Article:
Her best friend was there and Linda is a pistol. She and Patrice have a lot in common, and watching them interact reminded me of how I relate to my best friend.

After the event Patrice's charming husband told us about how he dated her. Each time he would give her a rose. A white one, a pink one, but never a red rose, because he still mourned the loss of his first wife. They make a very special couple today. He adores her. You can see the pride and love in his eyes and it touched me.

And now when I asked him what color of rose he gives her. He turned to me and grinned. He is showing her that men can be romantic. Now when he gives her a rose, it's red.
                                                                       



Joanne--deals of the day

Posted by Josie | 3:03 PM | 6 comments »

Hi Everyone,
This is a late post, but hopefully an update for those not able to snag the wonderful HP touchpad deal from yesterday.

Check out the HP website and I've been told you can sign up to be notified when the $99.00 GB comes back in stock. Hurray!
http://www.hp.com/united-states/webos/us/en/tablet/touchpad-availability.html?jumpid=ex_r11694_go_touchpad-availability

Joanne--Deals of the Day

Posted by Josie | 9:40 AM | 8 comments »

Hi Everyone,
I have 2 great deals today.

The first deal you've all probably already heard about, but I'll post anyway.

The HP 16 GB touchpad is having a fire sale, and the tablets are available for $99! The 32 G is available for $149.00. You can try Best Buy, Wal-mart, Sam's club, or the HP site. If you are able to get one, please let me know.

The other deal is Blockbuster. Get a free Steve Carell movie with couon code CARELL. Good until 8/26.


Into The Lion’s Heart kicks off the new historical romance line by The Wild Rose Press called Love Letters and is available in various digital formats to suit any eReader.  This story has a sweet rating.  The idea behind Love Letters is that a letter is responsible for bringing the hero and heroine together.
*As of today the story is also out at Amazon in Kindle.
And now, to get us started, here’s the Prologue from Into the Lion’s Heart~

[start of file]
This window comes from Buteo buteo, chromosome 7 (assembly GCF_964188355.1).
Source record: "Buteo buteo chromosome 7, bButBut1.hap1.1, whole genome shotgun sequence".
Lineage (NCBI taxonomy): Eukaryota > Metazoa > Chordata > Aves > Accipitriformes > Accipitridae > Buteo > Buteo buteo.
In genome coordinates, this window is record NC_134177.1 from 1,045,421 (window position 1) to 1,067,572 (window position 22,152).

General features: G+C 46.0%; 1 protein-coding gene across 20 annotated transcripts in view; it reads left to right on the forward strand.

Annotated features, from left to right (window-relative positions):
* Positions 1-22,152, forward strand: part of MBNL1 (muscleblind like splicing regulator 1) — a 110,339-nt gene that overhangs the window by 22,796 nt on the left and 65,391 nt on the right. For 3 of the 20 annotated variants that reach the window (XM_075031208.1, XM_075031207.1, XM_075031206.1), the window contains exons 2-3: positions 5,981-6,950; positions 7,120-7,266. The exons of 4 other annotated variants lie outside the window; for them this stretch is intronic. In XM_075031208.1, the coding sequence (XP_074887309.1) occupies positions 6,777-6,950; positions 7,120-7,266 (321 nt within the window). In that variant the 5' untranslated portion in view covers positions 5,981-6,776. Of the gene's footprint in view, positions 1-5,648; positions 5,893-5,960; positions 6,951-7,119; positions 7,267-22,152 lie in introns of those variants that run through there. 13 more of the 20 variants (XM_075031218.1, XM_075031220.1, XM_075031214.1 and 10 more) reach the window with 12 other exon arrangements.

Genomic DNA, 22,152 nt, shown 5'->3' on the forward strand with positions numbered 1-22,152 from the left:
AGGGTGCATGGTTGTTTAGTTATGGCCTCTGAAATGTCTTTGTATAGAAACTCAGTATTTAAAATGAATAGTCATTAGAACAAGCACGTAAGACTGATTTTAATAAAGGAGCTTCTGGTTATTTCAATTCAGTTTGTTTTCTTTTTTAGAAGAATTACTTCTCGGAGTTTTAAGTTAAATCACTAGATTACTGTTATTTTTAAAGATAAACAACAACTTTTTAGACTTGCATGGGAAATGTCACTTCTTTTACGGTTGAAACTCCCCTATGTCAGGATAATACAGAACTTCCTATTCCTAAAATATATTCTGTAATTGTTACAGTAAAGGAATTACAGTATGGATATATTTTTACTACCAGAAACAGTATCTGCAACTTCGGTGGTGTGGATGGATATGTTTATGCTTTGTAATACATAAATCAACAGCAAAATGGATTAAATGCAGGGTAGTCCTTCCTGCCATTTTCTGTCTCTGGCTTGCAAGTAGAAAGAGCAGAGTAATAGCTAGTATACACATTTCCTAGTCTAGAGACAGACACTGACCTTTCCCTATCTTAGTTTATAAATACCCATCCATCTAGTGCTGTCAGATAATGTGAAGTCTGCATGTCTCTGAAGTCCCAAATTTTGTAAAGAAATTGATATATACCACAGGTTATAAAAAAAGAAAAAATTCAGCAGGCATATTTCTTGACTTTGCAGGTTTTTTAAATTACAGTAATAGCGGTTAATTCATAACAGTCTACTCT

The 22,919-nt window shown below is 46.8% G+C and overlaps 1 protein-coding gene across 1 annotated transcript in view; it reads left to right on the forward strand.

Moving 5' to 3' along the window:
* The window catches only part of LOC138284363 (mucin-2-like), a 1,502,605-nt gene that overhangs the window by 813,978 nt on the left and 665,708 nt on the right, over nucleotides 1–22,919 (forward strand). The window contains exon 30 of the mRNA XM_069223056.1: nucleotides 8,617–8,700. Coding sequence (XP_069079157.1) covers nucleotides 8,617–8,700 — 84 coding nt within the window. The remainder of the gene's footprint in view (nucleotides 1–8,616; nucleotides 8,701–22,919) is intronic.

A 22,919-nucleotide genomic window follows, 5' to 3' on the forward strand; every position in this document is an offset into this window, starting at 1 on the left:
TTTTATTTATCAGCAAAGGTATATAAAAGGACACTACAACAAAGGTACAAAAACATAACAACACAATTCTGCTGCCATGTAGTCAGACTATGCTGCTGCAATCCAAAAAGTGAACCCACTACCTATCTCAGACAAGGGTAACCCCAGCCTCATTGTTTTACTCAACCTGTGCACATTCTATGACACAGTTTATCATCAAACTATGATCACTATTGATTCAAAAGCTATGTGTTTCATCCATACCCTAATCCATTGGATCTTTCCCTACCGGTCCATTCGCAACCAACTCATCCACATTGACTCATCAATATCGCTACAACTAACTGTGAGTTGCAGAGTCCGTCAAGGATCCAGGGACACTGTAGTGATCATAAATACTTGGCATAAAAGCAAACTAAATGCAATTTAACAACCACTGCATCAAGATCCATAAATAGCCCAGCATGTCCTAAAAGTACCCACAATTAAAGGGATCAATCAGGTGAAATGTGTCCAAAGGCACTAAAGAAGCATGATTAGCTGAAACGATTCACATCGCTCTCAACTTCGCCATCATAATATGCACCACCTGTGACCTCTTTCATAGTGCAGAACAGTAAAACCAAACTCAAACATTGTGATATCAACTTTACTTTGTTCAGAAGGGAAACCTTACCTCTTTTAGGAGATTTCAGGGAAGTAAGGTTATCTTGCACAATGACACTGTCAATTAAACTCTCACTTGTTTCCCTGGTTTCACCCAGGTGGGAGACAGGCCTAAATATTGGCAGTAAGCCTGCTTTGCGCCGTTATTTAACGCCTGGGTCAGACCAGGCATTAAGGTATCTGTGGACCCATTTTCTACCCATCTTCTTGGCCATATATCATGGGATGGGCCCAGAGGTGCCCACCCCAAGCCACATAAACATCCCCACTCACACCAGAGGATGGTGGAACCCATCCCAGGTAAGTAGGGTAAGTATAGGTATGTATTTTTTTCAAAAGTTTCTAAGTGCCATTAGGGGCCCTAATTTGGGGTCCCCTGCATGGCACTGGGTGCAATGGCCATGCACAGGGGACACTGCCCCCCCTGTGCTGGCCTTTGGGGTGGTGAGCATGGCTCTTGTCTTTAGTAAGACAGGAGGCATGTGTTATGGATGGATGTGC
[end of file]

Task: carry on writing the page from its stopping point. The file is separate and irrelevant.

October, 1789, The English Countryside in Kent
What a bloody bore.  Lurching over the rutted road, the autumn countryside obscured by sheets of rain, Captain Dalton Evans shifted wearily in the cumbersome coach. With little else to occupy him, he pulled the letter from his breast coat pocket. Aunt Agnes conveyed the contents earlier but Dalton hadn’t troubled to read the urgent summons penned by the illustriousVicomte Henri Devereux—illustrious according to his aunt, anyway.
My Dear Madame,
I pray this finds you in good health and beg you excuse the abruptness of my missive. With the utmost faith in your generous nature, highly spoken of by my beloved late wife, I implore your assistance. France is in turmoil, its future precariousFor myself I make no complaint and will bear my lot, but beg you to assure the safety of my dearest Sophia. 
Please care for my darling girl as you would your own child. As soon as arrangements may be made, Mademoiselle Devereux will cross the Channel on The White Rose and should arrive at Dover harbor on the 20th
A fierce jolt jerked his focus to the muddy track serving as a road. That madman driving this coach would have them over in a ditch next thing.
Reassured his position was safe for the moment, Dalton glanced back at the letter. The brief plea lacked the formal, flowery language he would’ve expected from a French nobleman. Clearly the vicomte was backed against a wall, his plight pitiable. But Dalton’s role as newly appointed champion of Sophia Devereux vexed him to the extreme.~
As the French Revolution rages, the English nobility offer sanctuary to many a refugee. Captain Dalton Evans arrives in Dover to meet a distant cousin, expecting to see a spoiled aristocrat. Instead, he’s conquered by the simplicity of his new charge. And his best friend Thomas Archer isn’t immune to her artless charm, either.